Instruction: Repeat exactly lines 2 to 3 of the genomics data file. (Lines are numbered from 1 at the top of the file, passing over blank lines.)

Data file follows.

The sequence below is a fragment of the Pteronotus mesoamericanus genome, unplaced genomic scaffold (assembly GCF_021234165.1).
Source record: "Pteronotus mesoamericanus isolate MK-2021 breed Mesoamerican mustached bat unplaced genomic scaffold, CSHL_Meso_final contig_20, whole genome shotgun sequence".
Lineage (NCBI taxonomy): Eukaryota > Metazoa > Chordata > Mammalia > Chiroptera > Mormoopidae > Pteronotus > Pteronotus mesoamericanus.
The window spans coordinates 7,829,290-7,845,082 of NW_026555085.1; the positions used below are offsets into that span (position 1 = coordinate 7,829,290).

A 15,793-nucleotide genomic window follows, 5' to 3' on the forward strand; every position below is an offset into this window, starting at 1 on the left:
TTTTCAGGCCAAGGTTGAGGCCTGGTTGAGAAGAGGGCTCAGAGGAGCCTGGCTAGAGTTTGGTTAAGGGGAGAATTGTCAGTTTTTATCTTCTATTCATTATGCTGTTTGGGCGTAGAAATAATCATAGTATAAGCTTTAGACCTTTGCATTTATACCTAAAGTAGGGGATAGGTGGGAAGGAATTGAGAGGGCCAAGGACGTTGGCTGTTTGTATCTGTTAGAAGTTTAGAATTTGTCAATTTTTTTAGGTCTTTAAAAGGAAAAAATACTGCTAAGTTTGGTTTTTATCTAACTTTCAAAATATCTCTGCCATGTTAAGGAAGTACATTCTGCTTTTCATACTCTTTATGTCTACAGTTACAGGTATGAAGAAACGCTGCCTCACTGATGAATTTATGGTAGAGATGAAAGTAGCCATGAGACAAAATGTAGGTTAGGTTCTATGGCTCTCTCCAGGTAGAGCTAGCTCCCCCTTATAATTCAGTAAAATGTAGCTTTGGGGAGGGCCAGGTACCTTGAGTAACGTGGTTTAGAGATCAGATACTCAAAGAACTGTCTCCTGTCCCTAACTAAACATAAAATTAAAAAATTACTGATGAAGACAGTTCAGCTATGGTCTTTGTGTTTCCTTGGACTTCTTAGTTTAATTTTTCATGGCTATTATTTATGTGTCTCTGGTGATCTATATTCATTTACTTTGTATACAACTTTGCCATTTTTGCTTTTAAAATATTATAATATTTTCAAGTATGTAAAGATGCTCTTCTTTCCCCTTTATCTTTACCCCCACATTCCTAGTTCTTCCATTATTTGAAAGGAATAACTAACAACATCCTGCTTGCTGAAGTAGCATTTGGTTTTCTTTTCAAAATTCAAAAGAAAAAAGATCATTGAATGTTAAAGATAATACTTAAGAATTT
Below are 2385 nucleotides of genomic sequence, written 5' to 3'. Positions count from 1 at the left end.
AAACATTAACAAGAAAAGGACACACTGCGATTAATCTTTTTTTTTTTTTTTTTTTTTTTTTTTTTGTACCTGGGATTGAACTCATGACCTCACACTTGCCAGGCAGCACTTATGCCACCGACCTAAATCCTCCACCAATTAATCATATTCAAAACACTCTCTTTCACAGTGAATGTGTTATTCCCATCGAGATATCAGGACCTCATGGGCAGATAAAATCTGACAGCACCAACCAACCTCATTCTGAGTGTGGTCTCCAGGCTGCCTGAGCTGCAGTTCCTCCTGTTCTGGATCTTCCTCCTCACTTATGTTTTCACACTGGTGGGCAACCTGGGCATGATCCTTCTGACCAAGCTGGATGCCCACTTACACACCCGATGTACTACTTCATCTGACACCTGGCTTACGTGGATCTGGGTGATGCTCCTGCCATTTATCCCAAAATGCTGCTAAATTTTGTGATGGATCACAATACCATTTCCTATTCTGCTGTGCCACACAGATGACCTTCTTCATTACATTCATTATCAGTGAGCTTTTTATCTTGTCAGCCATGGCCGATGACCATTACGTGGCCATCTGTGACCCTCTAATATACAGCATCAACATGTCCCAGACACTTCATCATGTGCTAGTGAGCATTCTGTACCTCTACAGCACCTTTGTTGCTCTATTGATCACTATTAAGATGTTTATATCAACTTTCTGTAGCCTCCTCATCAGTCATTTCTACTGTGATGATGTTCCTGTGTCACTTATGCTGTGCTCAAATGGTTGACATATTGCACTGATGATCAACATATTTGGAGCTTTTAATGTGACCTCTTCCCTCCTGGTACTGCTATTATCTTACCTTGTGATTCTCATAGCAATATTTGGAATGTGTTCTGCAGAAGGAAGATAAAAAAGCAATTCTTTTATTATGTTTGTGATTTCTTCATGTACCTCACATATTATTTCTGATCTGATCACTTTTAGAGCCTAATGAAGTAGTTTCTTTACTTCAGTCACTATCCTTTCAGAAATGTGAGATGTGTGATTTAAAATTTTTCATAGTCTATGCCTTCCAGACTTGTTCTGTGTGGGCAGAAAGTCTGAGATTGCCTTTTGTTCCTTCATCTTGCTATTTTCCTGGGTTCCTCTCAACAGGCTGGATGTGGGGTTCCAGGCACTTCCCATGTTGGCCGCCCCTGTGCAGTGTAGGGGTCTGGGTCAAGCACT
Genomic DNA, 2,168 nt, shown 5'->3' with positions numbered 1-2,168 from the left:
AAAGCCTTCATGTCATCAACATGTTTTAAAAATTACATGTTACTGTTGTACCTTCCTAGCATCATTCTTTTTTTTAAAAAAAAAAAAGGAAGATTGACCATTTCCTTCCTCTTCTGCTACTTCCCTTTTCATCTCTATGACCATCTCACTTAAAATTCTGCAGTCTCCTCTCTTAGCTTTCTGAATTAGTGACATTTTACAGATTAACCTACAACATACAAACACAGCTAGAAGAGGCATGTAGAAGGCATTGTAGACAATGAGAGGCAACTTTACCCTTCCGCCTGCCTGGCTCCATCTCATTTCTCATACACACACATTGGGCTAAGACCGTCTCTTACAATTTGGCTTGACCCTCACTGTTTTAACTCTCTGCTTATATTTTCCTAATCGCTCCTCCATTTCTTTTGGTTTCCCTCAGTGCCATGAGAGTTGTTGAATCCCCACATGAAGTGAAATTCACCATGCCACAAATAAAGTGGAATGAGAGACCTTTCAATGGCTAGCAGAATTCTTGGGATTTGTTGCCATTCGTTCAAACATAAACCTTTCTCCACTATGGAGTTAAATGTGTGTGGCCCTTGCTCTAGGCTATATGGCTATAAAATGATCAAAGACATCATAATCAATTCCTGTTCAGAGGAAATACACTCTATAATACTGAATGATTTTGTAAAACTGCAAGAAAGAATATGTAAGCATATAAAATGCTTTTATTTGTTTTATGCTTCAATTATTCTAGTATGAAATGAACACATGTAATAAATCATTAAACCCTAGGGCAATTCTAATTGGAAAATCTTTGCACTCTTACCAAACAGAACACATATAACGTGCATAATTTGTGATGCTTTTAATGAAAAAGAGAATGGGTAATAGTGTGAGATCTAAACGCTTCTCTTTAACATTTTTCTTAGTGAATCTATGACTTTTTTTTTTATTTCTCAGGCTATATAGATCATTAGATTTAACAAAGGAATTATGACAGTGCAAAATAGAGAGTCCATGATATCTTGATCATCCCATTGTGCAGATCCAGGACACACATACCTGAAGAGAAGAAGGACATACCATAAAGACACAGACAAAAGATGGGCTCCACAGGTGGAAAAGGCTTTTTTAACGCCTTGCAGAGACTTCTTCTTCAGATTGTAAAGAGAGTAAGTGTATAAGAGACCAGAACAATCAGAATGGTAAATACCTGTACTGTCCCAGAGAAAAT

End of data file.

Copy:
Source record: "Pteronotus mesoamericanus isolate MK-2021 breed Mesoamerican mustached bat unplaced genomic scaffold, CSHL_Meso_final contig_20, whole genome shotgun sequence".
Lineage (NCBI taxonomy): Eukaryota > Metazoa > Chordata > Mammalia > Chiroptera > Mormoopidae > Pteronotus > Pteronotus mesoamericanus.